August 2, 2019, 1:45 am
One of my favorite things to do is to predict changes in players’ shots/points per game. For as much as scoring is often overrated, it is unequivocally still a primary consideration when constructing an offense. You aren’t getting many offensive rebounds if you have an offense devoid of anyone who can bend a defense, nor do passes mean much when the players receiving them aren’t threats to score.
With this in mind, I wanted to identify who will be the guys looking for theirs as Pelicans, and in what order they’ll be receiving these looks.
1. Jrue Holiday
It has been mentioned ad-nauseam this summer: Jrue Holiday is THE GUY on this team, and you better believe that he’ll get the touches to back this up. I talked about this last article, as Jrue’s usage was understandably different when Anthony Davis was not playing. If I had to guess, Jrue Holiday will generate 18-plus shots a game this year, which would easily eclipse any other season in his career.
Whether Jrue plays “point guard” is a more difficult question, as the Pelicans believe he is best while not assuming a full-time distribution load. How much he plays with Lonzo Ball will undoubtedly factor into this analysis, as Lonzo can alleviate this burden. The Pelicans really don’t have a guy capable of running point outside of Lonzo and Jrue (I am anticipating a learning curve for Nickeil Alexander-Walker), so it’s safe to assume that Holiday will shoulder at least some of this responsibility.
In short, Jrue will both get his shots and his time to initiate offensive actions, whether he’s labelled a point guard or not.
2. Brandon Ingram
Ingram projects to be the second-highest Pelican in terms of usage. As Michael McNamara pointed out this summer, we really should evaluate hierarchy in terms of who gets looks in halfcourt situations, and that is why I have Ingram over Zion.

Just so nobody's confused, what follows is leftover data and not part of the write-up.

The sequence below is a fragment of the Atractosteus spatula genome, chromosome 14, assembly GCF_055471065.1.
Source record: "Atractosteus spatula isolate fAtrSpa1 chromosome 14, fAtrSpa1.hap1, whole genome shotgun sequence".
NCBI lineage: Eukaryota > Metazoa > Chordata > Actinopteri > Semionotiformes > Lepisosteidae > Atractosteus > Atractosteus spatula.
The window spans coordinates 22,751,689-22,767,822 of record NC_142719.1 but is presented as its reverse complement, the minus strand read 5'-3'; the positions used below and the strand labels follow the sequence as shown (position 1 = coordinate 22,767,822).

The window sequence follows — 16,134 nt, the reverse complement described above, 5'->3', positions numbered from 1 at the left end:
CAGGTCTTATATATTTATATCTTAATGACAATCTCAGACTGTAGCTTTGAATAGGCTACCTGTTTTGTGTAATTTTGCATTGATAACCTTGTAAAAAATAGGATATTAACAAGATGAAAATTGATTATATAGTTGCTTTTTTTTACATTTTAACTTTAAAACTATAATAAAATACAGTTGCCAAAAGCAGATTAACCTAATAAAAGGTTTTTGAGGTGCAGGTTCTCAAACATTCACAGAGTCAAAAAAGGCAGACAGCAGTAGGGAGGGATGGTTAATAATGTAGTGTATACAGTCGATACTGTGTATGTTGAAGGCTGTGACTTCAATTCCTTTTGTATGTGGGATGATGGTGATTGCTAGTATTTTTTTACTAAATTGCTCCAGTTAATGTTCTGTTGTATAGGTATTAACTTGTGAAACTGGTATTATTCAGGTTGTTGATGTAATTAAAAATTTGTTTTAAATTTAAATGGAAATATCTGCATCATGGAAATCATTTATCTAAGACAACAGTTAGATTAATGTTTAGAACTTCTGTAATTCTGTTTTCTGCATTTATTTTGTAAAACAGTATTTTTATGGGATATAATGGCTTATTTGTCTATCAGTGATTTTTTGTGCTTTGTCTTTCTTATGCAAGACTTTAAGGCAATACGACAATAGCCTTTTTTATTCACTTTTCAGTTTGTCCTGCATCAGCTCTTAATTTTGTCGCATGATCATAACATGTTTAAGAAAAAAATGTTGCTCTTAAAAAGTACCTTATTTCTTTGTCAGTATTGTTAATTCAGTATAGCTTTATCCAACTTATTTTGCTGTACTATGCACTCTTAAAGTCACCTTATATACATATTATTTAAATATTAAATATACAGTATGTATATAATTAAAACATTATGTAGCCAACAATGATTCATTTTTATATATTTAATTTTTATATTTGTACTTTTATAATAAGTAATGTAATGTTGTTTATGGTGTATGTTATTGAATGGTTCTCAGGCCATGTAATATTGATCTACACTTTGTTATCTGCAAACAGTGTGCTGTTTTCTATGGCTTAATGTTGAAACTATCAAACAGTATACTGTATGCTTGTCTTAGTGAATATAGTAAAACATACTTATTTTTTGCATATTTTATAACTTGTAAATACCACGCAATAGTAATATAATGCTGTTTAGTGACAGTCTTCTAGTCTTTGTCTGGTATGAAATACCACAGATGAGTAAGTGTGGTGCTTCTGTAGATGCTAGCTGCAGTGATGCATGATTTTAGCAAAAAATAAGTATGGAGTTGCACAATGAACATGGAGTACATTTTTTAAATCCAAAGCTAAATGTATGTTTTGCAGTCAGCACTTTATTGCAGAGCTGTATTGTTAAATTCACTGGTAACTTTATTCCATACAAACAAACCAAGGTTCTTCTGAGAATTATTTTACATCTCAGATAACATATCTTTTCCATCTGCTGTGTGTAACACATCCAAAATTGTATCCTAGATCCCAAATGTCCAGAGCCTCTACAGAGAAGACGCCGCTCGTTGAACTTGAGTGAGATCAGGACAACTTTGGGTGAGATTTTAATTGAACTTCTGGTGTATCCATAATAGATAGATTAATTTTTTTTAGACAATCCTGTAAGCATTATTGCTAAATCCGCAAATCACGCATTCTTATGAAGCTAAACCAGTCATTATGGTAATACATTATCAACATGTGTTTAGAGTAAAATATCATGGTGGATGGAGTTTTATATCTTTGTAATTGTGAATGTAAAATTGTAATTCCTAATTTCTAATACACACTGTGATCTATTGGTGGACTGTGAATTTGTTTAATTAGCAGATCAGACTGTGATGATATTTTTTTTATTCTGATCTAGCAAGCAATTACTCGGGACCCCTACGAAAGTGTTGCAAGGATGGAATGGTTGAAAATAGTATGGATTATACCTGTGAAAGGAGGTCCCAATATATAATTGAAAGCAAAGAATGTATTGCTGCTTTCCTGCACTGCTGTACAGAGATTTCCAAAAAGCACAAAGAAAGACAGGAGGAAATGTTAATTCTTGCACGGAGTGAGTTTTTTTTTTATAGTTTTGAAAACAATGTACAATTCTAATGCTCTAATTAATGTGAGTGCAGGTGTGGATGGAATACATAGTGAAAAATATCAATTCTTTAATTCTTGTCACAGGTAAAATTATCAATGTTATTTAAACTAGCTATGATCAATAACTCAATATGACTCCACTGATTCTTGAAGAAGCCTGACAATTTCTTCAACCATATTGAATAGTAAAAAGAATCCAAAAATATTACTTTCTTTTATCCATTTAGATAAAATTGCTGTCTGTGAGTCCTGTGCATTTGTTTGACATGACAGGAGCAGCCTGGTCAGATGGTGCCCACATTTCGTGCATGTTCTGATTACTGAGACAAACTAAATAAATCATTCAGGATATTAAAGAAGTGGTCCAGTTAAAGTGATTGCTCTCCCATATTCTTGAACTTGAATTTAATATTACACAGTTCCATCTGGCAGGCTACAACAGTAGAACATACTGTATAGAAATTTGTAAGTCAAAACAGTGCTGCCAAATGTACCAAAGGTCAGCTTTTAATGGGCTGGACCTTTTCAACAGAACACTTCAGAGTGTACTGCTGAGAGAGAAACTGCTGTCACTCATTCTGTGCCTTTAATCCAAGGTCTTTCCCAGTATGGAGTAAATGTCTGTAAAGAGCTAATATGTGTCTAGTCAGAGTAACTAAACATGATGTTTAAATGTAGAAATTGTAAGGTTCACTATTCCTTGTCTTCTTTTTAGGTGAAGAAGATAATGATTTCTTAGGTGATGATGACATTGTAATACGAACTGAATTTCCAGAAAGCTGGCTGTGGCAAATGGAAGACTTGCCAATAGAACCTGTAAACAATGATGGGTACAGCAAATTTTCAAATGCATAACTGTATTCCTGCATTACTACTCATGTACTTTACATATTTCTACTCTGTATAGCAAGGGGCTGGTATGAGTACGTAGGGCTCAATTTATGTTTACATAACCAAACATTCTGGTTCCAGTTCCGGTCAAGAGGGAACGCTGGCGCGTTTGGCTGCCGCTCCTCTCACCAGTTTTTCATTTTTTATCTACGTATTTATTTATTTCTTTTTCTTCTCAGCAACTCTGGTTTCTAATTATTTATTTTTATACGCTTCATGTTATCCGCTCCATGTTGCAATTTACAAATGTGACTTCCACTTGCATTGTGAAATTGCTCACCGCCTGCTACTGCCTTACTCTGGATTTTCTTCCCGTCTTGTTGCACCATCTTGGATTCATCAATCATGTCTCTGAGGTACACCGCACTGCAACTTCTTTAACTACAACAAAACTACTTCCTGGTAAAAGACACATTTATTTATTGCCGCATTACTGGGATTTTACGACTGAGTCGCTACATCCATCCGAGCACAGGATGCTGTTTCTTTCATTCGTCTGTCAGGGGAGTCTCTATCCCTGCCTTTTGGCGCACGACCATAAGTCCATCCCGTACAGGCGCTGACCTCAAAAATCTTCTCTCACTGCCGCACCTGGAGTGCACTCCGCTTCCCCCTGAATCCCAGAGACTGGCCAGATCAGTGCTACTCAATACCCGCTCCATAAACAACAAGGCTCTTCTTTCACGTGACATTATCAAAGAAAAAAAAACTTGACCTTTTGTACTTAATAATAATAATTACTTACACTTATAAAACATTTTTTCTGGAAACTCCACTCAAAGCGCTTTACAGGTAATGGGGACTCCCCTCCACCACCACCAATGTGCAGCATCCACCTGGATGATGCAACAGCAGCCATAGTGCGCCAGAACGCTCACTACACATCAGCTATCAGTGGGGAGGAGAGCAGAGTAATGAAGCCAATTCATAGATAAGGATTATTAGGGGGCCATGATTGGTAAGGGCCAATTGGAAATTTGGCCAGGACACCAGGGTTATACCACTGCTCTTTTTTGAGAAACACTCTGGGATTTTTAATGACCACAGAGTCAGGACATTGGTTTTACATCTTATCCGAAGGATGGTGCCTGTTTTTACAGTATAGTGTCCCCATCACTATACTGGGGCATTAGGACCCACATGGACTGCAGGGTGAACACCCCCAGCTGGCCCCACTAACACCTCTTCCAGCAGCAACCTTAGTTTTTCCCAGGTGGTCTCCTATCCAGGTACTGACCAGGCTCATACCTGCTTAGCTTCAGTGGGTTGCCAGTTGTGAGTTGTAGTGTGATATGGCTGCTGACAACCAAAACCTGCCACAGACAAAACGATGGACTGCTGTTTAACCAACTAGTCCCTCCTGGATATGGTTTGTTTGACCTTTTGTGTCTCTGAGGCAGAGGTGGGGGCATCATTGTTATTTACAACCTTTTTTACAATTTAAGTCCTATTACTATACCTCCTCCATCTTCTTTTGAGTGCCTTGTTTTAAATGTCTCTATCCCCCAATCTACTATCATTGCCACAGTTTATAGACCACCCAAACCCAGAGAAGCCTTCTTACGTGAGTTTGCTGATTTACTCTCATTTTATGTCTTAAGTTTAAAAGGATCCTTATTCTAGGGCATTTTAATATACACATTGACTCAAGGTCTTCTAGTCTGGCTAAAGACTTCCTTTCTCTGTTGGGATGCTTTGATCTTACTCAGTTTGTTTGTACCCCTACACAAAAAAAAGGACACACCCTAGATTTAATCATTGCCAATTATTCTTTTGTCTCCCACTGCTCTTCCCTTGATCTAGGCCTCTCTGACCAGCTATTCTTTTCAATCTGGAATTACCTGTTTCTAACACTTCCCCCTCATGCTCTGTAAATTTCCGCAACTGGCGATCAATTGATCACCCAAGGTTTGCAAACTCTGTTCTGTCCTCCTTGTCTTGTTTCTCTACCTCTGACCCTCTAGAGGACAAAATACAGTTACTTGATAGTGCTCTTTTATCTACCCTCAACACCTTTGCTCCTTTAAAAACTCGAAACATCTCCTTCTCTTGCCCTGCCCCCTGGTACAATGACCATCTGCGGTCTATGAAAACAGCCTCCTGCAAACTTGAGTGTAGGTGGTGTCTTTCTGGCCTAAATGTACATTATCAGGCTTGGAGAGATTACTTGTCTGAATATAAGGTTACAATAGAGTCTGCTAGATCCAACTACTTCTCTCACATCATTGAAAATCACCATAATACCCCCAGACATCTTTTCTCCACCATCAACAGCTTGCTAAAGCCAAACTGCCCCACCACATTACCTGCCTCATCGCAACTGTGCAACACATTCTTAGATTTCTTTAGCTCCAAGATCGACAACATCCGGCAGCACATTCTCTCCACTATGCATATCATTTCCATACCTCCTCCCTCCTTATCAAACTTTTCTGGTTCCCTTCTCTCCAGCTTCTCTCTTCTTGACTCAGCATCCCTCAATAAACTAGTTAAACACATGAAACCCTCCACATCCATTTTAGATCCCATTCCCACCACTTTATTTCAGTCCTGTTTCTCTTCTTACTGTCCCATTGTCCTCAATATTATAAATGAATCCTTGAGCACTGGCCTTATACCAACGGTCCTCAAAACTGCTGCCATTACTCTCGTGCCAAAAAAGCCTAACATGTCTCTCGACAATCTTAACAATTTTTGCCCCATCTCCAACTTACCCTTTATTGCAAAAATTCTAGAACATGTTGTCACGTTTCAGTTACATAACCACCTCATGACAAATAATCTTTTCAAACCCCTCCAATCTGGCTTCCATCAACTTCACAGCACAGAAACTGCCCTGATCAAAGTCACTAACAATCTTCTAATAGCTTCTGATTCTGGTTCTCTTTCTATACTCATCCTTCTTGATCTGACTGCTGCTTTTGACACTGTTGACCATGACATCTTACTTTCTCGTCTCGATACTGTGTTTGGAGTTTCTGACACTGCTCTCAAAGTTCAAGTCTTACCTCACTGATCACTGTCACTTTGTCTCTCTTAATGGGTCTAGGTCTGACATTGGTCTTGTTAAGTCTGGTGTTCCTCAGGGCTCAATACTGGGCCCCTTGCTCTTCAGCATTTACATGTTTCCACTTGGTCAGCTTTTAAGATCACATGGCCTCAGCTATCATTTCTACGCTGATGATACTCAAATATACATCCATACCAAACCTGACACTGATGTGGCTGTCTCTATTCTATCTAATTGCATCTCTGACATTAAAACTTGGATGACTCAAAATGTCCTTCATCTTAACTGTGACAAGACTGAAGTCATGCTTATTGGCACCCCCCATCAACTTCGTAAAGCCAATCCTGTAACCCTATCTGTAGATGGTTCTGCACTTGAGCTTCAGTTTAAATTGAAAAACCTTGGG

It will come as no shock to anyone that Ingram generated more shots while LeBron James was off the court last year, as LeBron tends to have the ball in his hands a whole lot each possession. Without LeBron on the court, Ingram basically got an extra two shots per 36 minutes.
Whether Ingram starts or not is up to debate in my mind, but I don’t have much doubt that he’s going to get his looks. Aside from Holiday, Ingram is easily the second-best Pelican in terms of creating his own shot.
3. Zion Williamson
This one was a bit harder, as I was between Zion and Derrick Favors for this spot. I gave Zion the edge for this reason: I think he’ll get opportunities to handle the ball in pick/roll situations to take advantage of mismatches, and what’s more, I think he’s going to be absolute dynamite in transition, much like Blake Griffin was when he came out of Oklahoma.
I think Zion is also going to create a lot of his own opportunities, as there really aren’t many guys I can think of who can absolutely punish switches quite like Zion projects to do. He’ll have adjustments to make of course, like finding a way to finish against NBA length when he can’t get the launching pad, but his athleticism translates excellently to the NBA and I fully expect him to find ways to generate volume even if plays aren’t drawn up for him.
4. Derrick Favors
This is also a difficult choice, as it will heavily rely upon how many minutes Favors gets. When I had Ben Dowsett of Utah on my podcast, he mentioned what unbelievable shape Favors is in, and now Favors gets a chance to run slower fives out of the gym as he transitions into a full-time role at center. Shamit Dua has also been screaming from the rooftops that Favors should get run in an uptempo offense.
It is somewhat hidden because he only played 23 minutes per game last year, but Favors was scoring at an 18 points per-36-minute clip, which is very solid. Normally, I would expect a player in Favors’ position to generate fewer shots per minute in a full-time role, but I think that number will actually go up since he will be in closer proximity to the basket. Favors has no business shooting from the perimeter and should no longer be asked to do that since he isn’t paired with Rudy Gobert, and I would expect Favors to gobble more shots and rebounds as a result.
5. JJ Redick
Redick was the obvious choice here, and really could be as high as third depending on how many minutes he gets. Redick is an absolute gunner, and if anything, registers FGA/possession in the neighborhood of Jrue Holiday and Brandon Ingram. Redick will serve a very particular purpose for a team that doesn’t have a lot of outside shooting and could be seeing close to 30 minutes per game if the team feels it needs someone to unclog lanes for its primary options.
However the minutes shake out this season, fantasy fans should fully expect several of the guys on this team to have career seasons. The Pelicans took over 90 shots per game last season and there is a huge usage void where Anthony Davis was last year. The team’s clear advantage in games is going to be its depth and athleticism, and I would guess that they’ll actually register a higher pace than they did last season. That makes for big numbers and excellent fantasy basketball prospects.